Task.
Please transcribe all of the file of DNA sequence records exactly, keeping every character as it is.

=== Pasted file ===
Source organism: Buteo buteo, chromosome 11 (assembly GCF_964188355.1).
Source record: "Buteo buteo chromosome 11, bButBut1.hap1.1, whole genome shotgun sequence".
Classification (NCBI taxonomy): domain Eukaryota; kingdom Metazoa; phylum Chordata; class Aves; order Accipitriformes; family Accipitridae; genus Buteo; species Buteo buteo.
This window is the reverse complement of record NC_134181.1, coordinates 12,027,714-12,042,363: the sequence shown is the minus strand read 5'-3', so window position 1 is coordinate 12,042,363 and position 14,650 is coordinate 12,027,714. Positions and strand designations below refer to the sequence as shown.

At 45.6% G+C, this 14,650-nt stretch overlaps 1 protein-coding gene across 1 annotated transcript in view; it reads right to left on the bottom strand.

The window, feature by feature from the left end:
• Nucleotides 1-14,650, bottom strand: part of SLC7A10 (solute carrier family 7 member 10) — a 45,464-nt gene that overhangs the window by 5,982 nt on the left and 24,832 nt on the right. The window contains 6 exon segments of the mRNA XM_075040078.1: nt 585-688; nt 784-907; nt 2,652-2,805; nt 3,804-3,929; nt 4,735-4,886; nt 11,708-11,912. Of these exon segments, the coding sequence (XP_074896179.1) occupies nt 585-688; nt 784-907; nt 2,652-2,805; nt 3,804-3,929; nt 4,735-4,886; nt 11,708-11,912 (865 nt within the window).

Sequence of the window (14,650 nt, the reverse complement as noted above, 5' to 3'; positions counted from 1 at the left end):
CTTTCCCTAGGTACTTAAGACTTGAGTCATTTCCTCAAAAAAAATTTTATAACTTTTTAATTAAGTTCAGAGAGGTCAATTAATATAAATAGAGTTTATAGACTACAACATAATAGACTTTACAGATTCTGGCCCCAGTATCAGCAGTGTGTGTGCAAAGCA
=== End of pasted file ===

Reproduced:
Source organism: Buteo buteo, chromosome 11 (assembly GCF_964188355.1).
Source record: "Buteo buteo chromosome 11, bButBut1.hap1.1, whole genome shotgun sequence".
Classification (NCBI taxonomy): domain Eukaryota; kingdom Metazoa; phylum Chordata; class Aves; order Accipitriformes; family Accipitridae; genus Buteo; species Buteo buteo.
This window is the reverse complement of record NC_134181.1, coordinates 12,027,714-12,042,363: the sequence shown is the minus strand read 5'-3', so window position 1 is coordinate 12,042,363 and position 14,650 is coordinate 12,027,714. Positions and strand designations below refer to the sequence as shown.

At 45.6% G+C, this 14,650-nt stretch overlaps 1 protein-coding gene across 1 annotated transcript in view; it reads right to left on the bottom strand.

The window, feature by feature from the left end:
• Nucleotides 1-14,650, bottom strand: part of SLC7A10 (solute carrier family 7 member 10) — a 45,464-nt gene that overhangs the window by 5,982 nt on the left and 24,832 nt on the right. The window contains 6 exon segments of the mRNA XM_075040078.1: nt 585-688; nt 784-907; nt 2,652-2,805; nt 3,804-3,929; nt 4,735-4,886; nt 11,708-11,912. Of these exon segments, the coding sequence (XP_074896179.1) occupies nt 585-688; nt 784-907; nt 2,652-2,805; nt 3,804-3,929; nt 4,735-4,886; nt 11,708-11,912 (865 nt within the window).

Sequence of the window (14,650 nt, the reverse complement as noted above, 5' to 3'; positions counted from 1 at the left end):
CTTTCCCTAGGTACTTAAGACTTGAGTCATTTCCTCAAAAAAAATTTTATAACTTTTTAATTAAGTTCAGAGAGGTCAATTAATATAAATAGAGTTTATAGACTACAACATAATAGACTTTACAGATTCTGGCCCCAGTATCAGCAGTGTGTGTGCAAAGCA